This paper quantifies the economic impact of uncertainty shocks in the UK using data that span the recent Great Recession. We find that uncertainty shocks have a significant impact on economic activity in the UK, depressing industrial production and GDP. The peak impact is felt fairly quickly at around 6-12 months after the shock, and becomes statistically negligible after 18 months. Interestingly, the impact of uncertainty shocks on industrial production in the UK is strikingly similar to that of the US both in terms of the shape and magnitude of the response. However, unemployment in the UK is less affected by uncertainty shocks. Finally, we find that uncertainty shocks can account for about a quarter of the decline in industrial production during the Great Recession.
This paper presents a "bridge model" for short-run (one or two quarters ahead) forecasting of Italian GDP, relying on industrial production and survey indicators as key variables that can help in providing a real-time first GDP estimate. For a one- to two-year horizon, it formulates and estimates a Bayesian VAR (BVAR) model of the Italian economy. Both the "bridge" and the BVAR model can be of great help in supplementing traditional judgmental or structural econometric forecasts. Given their simplicity and their good forecasting power, the framework may be usefully extended to other variables as well as to other countries
This paper develops a time series model for aggregate consumption to predict the U.S. personal saving rate. It then uses the model to test whether there has been a structural break in consumption behavior because of the 2008 financial crisis. Before the crisis, the personal saving rate was trending downwards. However, in 2008 there was a significant rise in the saving rate that continued until the end of 2012, suggesting a permanent change in household behavior. To assess this issue formally, the unknown parameters of the model are estimated using data for 1961Q1-2007Q4, a period which precedes the crisis. The model is then used to predict the saving rate from 2008Q1 onwards and to assess whether the rise in the saving rate after 2008 was due to sizable, but transitory, income/wealth shocks or to changes in the underlying elasticities between saving and its determinants (hence structural). The statistical evidence suggests there was no structural break in the household saving behavior, implying that the rise in the saving rate during 2008-2012 was caused by the negative shocks to income, employment and wealth. This result explains why the saving rate resumed its decline in 2013, as real disposable income, employment and net worth recovered. Assuming that the real growth in these determinants remains strong, the estimated model predicts continued negative pressures on the current account deficit and further external imbalances attributable to the U.S. household sector.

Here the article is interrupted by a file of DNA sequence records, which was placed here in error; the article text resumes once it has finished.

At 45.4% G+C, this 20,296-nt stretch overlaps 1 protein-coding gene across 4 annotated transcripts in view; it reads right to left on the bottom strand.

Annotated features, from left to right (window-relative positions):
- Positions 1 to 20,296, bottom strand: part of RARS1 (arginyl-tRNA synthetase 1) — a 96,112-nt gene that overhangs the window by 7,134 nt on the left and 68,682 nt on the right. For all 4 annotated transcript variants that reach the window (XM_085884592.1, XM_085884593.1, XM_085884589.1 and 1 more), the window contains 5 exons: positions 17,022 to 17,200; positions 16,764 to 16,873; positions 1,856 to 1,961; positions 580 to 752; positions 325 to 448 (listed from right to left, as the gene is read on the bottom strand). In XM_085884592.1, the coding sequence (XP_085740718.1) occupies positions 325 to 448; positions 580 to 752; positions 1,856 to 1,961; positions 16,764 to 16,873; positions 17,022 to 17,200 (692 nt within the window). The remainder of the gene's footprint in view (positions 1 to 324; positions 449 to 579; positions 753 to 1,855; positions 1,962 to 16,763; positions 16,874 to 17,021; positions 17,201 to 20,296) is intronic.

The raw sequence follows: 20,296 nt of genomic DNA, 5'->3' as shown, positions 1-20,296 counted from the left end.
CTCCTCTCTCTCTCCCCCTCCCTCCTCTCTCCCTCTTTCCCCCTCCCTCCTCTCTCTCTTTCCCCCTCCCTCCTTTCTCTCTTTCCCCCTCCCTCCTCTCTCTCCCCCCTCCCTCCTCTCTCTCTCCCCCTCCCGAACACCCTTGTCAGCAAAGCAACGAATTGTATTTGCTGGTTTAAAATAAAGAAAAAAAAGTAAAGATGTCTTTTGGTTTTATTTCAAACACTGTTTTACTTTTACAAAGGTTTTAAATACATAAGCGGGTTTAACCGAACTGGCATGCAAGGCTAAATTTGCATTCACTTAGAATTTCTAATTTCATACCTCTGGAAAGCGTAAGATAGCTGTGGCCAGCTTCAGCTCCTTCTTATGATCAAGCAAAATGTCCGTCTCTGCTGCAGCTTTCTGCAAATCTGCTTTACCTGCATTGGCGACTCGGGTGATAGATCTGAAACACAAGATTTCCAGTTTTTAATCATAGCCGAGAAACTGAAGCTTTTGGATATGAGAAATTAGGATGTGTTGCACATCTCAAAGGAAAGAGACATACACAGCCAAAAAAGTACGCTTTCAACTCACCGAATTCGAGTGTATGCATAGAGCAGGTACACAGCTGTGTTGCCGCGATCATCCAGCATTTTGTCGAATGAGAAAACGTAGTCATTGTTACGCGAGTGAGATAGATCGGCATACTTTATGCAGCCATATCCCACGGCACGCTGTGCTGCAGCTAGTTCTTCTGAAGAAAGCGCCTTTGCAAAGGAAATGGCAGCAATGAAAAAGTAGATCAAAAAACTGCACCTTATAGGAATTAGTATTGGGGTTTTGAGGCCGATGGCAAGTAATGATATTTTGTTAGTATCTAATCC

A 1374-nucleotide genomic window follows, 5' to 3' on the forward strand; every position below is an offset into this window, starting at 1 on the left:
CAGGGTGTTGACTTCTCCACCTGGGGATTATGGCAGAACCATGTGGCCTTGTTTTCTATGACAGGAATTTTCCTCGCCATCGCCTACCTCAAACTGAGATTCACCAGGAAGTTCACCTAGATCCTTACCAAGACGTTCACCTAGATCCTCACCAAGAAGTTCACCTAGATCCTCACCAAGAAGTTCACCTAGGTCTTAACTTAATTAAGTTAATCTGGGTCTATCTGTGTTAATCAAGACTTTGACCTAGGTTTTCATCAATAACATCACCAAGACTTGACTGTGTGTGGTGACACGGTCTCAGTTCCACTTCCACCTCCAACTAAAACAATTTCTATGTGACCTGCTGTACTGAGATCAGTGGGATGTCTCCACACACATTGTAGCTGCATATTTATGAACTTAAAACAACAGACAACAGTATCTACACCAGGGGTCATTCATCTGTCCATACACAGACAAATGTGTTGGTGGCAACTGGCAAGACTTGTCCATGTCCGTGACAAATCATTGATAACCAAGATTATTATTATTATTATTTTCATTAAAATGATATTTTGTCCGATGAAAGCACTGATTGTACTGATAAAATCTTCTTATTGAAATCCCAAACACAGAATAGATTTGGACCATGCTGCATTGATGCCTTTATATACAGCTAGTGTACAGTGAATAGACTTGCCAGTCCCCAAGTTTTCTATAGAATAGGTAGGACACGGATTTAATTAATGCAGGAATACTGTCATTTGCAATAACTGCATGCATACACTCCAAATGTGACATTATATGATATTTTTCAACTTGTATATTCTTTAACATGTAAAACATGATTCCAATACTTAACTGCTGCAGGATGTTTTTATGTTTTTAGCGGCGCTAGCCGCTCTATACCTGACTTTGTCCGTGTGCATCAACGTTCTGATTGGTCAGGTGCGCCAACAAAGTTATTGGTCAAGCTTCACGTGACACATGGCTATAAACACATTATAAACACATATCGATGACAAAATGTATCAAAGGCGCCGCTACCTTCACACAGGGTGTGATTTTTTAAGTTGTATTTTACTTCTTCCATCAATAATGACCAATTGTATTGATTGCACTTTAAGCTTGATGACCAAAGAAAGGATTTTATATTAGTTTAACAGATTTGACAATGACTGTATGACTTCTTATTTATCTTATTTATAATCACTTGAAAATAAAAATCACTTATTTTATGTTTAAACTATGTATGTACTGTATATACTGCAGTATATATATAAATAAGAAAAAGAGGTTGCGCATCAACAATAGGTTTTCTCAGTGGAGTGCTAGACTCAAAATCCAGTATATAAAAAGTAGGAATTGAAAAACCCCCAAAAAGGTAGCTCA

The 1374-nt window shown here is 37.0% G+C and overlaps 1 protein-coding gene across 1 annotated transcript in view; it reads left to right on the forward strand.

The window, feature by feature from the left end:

NADEEM U. HAQUE, KAJAL LAHIRI, and PETER J. MONTIEL
A small macroeconomic model based on familiar theoretical considerations is developed and estimated using data from 31 developing countries. Efficient estimation techniques are used to control for country heterogeneity under the assumption of rational expectations. The estimates and the test statistics suggest that the model could serve well as a framework for macroeconomic analysis of developing countries. The specification of the model allows the hypothesis of capital mobility to be explicitly tested, and the empirical analysis suggests that, on average, developing countries have exhibited a high degree of capital mobility.
The Quarterly National Accounts Manual (the Manual) provides conceptual and practical guidance for compiling quarterly national accounts (QNA) statistics. The Manual offers a comprehensive review of data sources, statistical methods, and compilation techniques to derive official estimates of quarterly GDP. The new edition—which upgrades the first edition, published in 2001—improves and expands the previous content based on recent methodological advances, best country practices, and suggestions received from QNA compilers and experts.
THE MAINTENANCE of a satisfactory dollar balance in world trade depends to an important extent on a continued high level of U.S. imports. Therefore, fluctuations in U.S. imports are viewed with the greatest interest all over the world. In planning economic policy, on both the national and the international level, it would clearly be of value if the magnitude of U.S. imports could be known with reasonable accuracy a certain time in advance.
The note delves on the U.S. housing market outlook, the potential benefits of mitigating distressed sales household deleveraging, and the recovery. Policies to facilitate labor market adjustment to reduce the large employment volatility without affecting efficient labor allocation could prevent problems. U.S. firms are hoarding money but it is likely to be spent to boost firms’ capital expenditure, rather than kept as precautionary balances. The note discusses commodity price shocks affecting Treasury inflation protected securities (TIPS), budget institutions for federal fiscal consolidation, and mortgage delinquencies in the United States.